Just do it. Possibly one of the best motivators (thank you Nike) that can help teachers, administrators and even parents become educational technology leaders. It is truly by doing, that one can promote change and adaptation. Therefore, upon taking the task of implementing any new technology into the school experience, whether that be a very simple blog, or a richly embedded website with audio and/or video, we ourselves will lay a path becoming a tech savvy school community that drives innovation. Yes, taking this on is a huge step that involves incredible risk, time, the possibility of conflict and frustrations…in other words change.
One model that I found useful was the Scaling Framework presented by Chris Dede. This model reminds us that change is never quick, nor should it be. It reminds that from innovation comes many adaptations. And, once we see that innovation become common practice (marketplace) the actual original form of the innovation has changed, quite possibly into a new innovation. Because this cycle defines technology, using technology can become frustrating for educators. Especially when using the same text book curriculum day to day, year to year. This framework offers support to educators who need a map to follow and comfort in knowing the possible “traps” to avoid when implementing new technologies and new methods of instruction into their curriculums. Eventually as we begin to see this ‘scaling up’ educational technology, we will begin to see true change, an evolution in education.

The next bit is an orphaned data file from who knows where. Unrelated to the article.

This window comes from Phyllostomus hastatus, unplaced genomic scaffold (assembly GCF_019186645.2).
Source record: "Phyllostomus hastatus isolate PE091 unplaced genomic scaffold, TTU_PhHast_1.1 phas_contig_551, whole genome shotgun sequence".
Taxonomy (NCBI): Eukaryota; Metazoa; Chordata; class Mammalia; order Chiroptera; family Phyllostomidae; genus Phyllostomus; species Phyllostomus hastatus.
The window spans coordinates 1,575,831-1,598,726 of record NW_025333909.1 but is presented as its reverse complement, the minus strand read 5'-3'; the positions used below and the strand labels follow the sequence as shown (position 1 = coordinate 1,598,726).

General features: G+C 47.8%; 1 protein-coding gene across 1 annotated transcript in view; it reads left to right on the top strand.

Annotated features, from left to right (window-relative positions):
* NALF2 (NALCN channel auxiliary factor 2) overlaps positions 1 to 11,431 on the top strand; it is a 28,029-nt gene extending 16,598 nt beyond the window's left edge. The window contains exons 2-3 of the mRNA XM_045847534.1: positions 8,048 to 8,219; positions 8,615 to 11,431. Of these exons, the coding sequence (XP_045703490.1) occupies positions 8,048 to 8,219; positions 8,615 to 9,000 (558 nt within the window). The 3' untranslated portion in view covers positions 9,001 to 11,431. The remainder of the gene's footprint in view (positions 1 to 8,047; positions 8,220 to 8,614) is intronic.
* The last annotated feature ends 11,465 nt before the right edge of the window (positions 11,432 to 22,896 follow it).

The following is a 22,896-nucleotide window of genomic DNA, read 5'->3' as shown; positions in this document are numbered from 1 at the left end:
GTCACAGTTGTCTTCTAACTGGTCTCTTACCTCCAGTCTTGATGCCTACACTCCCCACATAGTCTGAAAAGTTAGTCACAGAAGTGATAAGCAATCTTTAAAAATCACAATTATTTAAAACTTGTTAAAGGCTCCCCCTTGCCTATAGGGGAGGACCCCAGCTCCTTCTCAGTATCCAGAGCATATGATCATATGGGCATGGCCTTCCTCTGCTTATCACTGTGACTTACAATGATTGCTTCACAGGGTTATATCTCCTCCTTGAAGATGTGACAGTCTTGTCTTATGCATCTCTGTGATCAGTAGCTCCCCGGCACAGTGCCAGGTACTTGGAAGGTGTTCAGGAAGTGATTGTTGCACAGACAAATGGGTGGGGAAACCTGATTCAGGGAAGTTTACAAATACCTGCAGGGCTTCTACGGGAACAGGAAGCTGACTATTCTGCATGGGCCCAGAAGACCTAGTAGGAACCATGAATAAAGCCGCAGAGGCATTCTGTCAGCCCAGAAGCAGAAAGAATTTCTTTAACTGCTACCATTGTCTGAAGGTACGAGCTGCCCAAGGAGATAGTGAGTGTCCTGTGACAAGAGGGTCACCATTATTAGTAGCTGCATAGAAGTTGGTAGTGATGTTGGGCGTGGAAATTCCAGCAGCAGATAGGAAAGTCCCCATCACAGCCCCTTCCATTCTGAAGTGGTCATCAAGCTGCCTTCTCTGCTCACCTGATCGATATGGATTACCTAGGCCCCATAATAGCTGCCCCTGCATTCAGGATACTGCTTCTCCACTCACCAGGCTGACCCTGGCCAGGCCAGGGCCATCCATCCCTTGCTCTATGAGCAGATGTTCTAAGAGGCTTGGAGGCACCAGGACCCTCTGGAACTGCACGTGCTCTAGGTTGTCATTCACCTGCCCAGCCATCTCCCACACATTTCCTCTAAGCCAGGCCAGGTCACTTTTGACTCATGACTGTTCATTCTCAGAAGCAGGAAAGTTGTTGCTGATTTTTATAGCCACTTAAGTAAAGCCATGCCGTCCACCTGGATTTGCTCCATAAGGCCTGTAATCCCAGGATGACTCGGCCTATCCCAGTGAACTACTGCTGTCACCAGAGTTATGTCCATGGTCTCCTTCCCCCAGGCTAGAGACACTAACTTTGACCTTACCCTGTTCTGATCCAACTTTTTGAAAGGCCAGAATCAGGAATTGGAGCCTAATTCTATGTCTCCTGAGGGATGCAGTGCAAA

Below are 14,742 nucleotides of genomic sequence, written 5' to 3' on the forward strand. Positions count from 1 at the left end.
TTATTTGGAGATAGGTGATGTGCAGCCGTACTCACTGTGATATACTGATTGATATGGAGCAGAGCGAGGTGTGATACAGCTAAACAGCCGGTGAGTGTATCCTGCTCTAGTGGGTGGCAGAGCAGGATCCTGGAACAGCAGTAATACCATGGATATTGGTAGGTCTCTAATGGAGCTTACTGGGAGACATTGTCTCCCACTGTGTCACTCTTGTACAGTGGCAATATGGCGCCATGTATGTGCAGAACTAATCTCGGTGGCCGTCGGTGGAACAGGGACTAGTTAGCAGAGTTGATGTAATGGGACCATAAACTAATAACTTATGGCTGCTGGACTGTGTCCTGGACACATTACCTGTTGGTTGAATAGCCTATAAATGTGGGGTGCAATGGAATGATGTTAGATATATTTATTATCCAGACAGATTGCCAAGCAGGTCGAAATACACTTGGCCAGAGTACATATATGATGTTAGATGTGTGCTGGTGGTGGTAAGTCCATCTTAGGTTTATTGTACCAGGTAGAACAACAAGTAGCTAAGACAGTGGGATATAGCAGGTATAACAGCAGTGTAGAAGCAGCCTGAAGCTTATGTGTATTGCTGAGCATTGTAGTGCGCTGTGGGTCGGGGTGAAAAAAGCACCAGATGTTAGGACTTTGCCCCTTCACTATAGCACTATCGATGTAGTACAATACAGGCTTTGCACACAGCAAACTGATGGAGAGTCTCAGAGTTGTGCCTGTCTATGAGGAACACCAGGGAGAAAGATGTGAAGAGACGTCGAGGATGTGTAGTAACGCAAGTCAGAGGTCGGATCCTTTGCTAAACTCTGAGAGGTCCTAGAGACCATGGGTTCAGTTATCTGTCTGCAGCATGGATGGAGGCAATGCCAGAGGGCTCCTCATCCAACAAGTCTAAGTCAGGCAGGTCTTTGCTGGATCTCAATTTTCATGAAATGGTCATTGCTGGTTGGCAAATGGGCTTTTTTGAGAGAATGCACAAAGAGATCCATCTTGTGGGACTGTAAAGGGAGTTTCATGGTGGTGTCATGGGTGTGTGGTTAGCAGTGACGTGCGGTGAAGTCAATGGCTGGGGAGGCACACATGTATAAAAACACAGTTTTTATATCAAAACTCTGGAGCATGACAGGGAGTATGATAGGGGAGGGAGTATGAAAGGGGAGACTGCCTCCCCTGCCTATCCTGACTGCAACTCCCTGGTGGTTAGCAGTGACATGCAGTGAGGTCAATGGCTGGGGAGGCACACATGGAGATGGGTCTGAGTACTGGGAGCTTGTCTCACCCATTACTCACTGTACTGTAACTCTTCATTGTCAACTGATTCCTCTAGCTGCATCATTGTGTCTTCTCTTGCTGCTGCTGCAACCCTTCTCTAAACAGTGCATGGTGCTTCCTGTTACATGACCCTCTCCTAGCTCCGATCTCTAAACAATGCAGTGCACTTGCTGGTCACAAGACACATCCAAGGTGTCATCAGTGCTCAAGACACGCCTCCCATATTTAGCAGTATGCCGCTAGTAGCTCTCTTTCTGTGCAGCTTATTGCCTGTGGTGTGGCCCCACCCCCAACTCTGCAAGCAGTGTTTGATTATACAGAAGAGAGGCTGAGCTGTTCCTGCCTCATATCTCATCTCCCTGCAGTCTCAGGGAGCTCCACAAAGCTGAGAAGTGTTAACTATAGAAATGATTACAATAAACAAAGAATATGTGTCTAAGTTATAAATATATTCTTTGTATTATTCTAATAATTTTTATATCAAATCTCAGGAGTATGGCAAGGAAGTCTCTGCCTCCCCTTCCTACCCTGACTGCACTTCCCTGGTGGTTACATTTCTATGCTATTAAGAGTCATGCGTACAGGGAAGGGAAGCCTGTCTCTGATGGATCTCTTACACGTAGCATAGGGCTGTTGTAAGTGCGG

Another inspiring voice in the field of education technology comes in the research done by Helen Barrett. After viewing her presentation on e-portfolios, I recognized the importance of sharing not only our student’s works, but also our work. In a school, teachers often become so caught up in their ‘curriculum’ that we forget to share and reflect. Sharing and reflecting provides two purposes. First, when we share and try what others have shared, we become richer teachers, therefore enriching the student (classic trickle down theory). Secondly, it makes the teacher accountable for using new technologies to provide engaging lessons. This alone drives the teacher to search for new ways, new technologies to implement into the curriculum. When more and more teachers begin to make this shift, we will see more and more teachers do the same.
TEDxASB. (Producer). (2010). Helen Barrett - Social networks and interactive portfolios: Blurring the boundaries. [Web Video]. Retrieved from http://www.youtube.com/watch?v=ckcSegrwjkA&feature=relmfu.